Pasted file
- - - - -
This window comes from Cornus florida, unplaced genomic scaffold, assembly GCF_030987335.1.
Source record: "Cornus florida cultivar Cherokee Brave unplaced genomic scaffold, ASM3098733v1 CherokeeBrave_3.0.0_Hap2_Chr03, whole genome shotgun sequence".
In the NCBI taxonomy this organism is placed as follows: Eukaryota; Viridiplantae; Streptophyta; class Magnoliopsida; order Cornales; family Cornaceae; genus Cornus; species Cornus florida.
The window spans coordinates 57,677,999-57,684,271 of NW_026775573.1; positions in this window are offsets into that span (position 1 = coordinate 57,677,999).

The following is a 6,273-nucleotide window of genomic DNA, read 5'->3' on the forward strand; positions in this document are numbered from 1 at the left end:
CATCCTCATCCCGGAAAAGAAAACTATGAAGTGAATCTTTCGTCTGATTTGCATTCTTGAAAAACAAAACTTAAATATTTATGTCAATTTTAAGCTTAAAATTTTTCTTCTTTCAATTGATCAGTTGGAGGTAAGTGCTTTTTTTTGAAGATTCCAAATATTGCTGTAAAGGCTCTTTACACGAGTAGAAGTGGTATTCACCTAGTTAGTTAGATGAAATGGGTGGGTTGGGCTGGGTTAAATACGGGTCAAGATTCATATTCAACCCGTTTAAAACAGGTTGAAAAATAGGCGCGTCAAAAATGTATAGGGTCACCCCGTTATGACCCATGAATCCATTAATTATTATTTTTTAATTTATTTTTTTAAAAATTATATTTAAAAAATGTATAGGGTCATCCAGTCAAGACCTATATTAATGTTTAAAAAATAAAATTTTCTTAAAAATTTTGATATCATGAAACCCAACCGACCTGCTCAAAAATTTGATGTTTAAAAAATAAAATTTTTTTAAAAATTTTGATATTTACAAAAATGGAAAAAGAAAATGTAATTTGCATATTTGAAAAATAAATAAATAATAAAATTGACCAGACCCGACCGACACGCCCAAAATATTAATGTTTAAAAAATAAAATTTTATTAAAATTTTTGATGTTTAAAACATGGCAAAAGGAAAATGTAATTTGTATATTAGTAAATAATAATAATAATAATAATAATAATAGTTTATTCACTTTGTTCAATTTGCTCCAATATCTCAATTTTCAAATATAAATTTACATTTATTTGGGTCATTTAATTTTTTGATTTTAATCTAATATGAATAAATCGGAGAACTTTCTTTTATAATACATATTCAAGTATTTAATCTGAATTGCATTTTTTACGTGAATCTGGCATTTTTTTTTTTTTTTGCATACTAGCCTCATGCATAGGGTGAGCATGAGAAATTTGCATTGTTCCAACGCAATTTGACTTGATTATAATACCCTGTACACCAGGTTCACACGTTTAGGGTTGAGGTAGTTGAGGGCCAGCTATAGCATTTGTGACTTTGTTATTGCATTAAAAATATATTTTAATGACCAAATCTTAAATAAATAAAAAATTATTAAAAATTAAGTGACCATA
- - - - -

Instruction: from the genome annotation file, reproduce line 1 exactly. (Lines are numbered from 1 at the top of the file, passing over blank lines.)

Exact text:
This window comes from Cornus florida, unplaced genomic scaffold, assembly GCF_030987335.1.